It’s hard to think of anyone who more fully embodies the notion of the multifaceted career than Mike Curb. A songwriter and producer, he charted pop hits while leading the Mike Curb Congregation, became president of a major record label, launched his own record company, served as lieutenant governor of California under Gov. Jerry Brown, briefly served as the state’s top executive in 1980 and has supported a number of prominent auto racing superstars.
His family moved early in his life from Georgia to Southern California, where he attended Grant High School in the San Fernando Valley. He then attended the Valley’s Cal State University campus, where he began in earnest writing and recording songs he’d written.
One took aim at the raging mid-’60s wave of songs about various forms of transportation, “You Meet the Nicest People on a Honda (Go Little Honda),” and the Japanese motorcycle company used it in an ad campaign, giving Curb his first taste of commercial success.
He started his own label, Sidewalk Records, in 1964, a company that would become Curb Records a decade later. In between, he merged his company with MGM Records and took over as president of that label, which during the period charted hits including Eric Burdon & War’s “Spill the Wine,” the Osmonds’ “One Bad Apple” and Sammy Davis Jr.’s sole No. 1 hit, “The Candy Man,” which prominently featured Curb’s vocal group, the Mike Curb Congregation.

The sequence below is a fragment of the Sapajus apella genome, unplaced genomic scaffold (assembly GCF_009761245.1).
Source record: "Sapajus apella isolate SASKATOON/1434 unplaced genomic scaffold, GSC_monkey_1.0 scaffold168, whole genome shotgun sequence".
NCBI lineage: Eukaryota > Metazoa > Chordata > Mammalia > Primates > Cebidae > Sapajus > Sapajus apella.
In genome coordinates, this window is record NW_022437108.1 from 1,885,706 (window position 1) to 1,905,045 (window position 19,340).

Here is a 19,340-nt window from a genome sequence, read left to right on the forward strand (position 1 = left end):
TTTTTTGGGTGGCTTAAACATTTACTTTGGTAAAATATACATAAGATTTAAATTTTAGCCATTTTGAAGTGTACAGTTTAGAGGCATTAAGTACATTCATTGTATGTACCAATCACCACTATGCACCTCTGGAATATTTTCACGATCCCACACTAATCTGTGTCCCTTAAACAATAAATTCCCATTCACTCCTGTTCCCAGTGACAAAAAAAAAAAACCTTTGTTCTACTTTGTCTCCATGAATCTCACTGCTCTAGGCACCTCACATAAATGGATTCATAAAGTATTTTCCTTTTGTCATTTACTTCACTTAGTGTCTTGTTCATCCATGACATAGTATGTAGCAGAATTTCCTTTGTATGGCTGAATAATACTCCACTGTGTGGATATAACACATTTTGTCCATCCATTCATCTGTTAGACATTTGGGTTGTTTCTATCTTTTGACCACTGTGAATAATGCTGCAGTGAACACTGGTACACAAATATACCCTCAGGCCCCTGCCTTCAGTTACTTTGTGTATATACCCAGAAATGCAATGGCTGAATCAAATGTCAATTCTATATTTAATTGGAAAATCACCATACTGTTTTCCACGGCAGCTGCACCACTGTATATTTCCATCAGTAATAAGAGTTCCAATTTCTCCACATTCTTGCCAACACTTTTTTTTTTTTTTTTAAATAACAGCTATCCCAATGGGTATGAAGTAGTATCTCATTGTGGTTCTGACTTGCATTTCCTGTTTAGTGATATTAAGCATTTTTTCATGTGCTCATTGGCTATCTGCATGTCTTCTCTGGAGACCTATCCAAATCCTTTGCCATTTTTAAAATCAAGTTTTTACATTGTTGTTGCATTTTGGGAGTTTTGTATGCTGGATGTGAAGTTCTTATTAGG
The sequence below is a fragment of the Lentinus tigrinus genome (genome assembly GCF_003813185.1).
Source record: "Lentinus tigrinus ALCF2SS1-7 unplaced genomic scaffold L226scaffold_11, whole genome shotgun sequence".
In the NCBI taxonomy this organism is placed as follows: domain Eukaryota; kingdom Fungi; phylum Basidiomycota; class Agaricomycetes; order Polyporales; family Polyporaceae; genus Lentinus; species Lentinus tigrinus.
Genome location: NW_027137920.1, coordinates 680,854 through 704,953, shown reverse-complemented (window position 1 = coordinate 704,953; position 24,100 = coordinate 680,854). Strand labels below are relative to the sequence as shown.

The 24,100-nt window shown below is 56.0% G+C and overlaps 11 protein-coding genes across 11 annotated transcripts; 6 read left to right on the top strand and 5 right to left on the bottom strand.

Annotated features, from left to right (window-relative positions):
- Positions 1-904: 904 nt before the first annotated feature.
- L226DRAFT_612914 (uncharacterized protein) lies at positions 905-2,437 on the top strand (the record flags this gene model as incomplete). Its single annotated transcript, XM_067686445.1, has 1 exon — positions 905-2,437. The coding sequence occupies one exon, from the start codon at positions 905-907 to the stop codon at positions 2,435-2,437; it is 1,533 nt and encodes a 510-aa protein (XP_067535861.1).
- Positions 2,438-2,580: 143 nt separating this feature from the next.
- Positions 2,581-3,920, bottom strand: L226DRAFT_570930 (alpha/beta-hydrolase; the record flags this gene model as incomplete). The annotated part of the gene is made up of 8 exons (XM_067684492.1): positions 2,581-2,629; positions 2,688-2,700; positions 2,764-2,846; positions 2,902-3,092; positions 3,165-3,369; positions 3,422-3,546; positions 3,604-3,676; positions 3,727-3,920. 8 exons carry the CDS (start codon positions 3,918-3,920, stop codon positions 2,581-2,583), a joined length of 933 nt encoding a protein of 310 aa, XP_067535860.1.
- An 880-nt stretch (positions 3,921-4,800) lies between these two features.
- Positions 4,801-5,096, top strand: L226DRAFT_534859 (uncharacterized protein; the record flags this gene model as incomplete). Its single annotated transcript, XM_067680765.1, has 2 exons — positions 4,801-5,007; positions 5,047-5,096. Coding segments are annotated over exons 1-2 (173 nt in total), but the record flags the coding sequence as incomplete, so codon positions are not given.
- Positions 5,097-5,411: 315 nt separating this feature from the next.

His role as cochairman for Gerald Ford and Ronald Reagan’s California presidential campaigns in the ’70s heightened his public profile, which led to his successful run for lieutenant governor in 1978. After several years in various prominent roles for Reagan, he returned to the music business and helped guide Curb Records to a new round of successes by signing emerging country acts such as the Judds, Lyle Lovett and the Desert Rose Band.
He started Curb Entertainment International Corp. in 1984 to focus on film and television production and distribution. Curb also made his mark in auto racing, owning or sponsoring cars driven by Dale Earnhardt, Richard Petty and many others. His racing team won the Dayton 500 in 1984 with a car driven by Petty, and in 2006, Curb was inducted into the West Coast Stock Car Hall of Fame.
In addition to his star on the Hollywood Walk of Fame, in 2007 he was named Nashvillian of the Year and given a star on Nashville’s Music City Walk of Fame.